My Young Horse Does the Stepping Pace. What Can I do?


My coming four-year-old TWH does the stepping pace when we gait fairly slowly. However, when asking for any speed, he breaks into a hard pace. I've had him for about a year and walk him about 98% of the time. I've started him slowly and have gradually asked for more reach and speed at the walk but as soon as he breaks into gait, its pace,pace,pace. His gait gets very rough when going downhill. That is his gait of choice in the pasture as well. He likes to travel with his head up high so I'm sure his back is far from rounded. I've been trying to get him to lower his head and round his back but so far, no luck. Any suggestions?

Plan to take this slowly. Your 4-year old is still very young to be performing proper gait at speed. I wouldn't expect it. What you're doing now is totally appropriate--but more on that later in this answer.

The first most important thing to do is make sure the animal is comfortable. The fact is, most of the horses I deal with are in pain, and their owners don't know it. You can't hope to obtain a good, fluid gait if the animal is stiff and sore. They need to be very well fit for saddle and bit before gait training can progress.

Most traditional types of saddles are not appropriate for our horses. Walking horses used to be ridden only in saddle seat saddles. Today most riders prefer a trail saddle, usually western. A good running walk (or fox trotting) horse really should have a saddle with some kind of flexible tree. I want every single gaited horse owner to own a saddle that really works for them and their horses.  Learn all about the Imus 4-Beat Saddle here.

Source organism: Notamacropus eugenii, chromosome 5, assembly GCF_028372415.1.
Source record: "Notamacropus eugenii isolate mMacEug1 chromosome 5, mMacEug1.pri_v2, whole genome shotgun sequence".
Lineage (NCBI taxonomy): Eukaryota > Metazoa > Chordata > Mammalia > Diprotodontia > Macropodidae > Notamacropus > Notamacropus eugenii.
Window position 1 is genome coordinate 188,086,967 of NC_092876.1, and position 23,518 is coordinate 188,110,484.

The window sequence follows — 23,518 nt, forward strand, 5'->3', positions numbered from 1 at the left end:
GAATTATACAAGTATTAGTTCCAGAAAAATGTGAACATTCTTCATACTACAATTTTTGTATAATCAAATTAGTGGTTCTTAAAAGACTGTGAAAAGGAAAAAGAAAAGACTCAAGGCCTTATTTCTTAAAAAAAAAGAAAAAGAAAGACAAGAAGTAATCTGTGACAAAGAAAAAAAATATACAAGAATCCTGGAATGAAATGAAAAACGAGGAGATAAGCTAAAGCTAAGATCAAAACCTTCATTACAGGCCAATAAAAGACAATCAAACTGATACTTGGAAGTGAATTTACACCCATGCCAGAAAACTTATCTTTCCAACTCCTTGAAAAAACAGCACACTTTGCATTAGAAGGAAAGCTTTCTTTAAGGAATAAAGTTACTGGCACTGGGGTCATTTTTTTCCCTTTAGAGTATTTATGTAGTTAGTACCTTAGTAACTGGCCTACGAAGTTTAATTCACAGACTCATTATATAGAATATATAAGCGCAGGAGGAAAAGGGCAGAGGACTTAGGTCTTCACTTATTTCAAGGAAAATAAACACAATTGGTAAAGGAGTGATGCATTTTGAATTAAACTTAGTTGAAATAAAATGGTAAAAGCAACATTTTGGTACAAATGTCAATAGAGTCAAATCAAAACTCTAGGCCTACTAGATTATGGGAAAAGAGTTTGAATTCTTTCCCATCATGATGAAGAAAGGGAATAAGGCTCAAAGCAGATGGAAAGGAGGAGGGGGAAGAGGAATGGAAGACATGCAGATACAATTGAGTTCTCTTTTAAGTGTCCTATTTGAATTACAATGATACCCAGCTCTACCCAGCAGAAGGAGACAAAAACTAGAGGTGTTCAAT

Please, do NOT purchase a saddle just because it's touted as a 'gaited horse saddle.' I've found that many of these simply do NOT work very well-the horses need more flexibility than these generally allow.

If you cannot purchase a different saddle, then at the very least invest in an open cell style pad to alleviate pressure points. Most gaited stock need so much more flexibility through the loins, back and neck that it is almost certain that a rigid tree system will cause pain, and limit an animal's ability to obtain and sustain a good quality gait. Supracor puts this pad out, and I've been very impressed by it. It's not cheap--but costs much less than an unsound horse, or an entirely new saddle. 

All this may sound like just so much product 'hawking,' but I assure you it's not. I never intended to do more than offer instructional information, as I'm a teacher at heart. But it's been painfully evident that our horses desperately NEED products that allow them greater freedom of motion and flexibility throughout their loins and backs, and bits that are effective, but not painful. So this business has had to evolve to offer products to address these issues, so that I could get one with the business of helping people to train for gait.

The downhill pace is very difficult to take, isn't it? You deal with this by using a good, limited action three piece bit (NOT a 'walking horse bit'), and then use each rein to pick up the horse's shoulder just as that side's leg begins it's downward arc. It takes practice, but this will change the timing of the gait, and encourage the horse to shift his weight more backward. . .which will solve the problem. Be patient with yourself and with him, and this technique will prove very useful.
May your trails be happy, and smooth!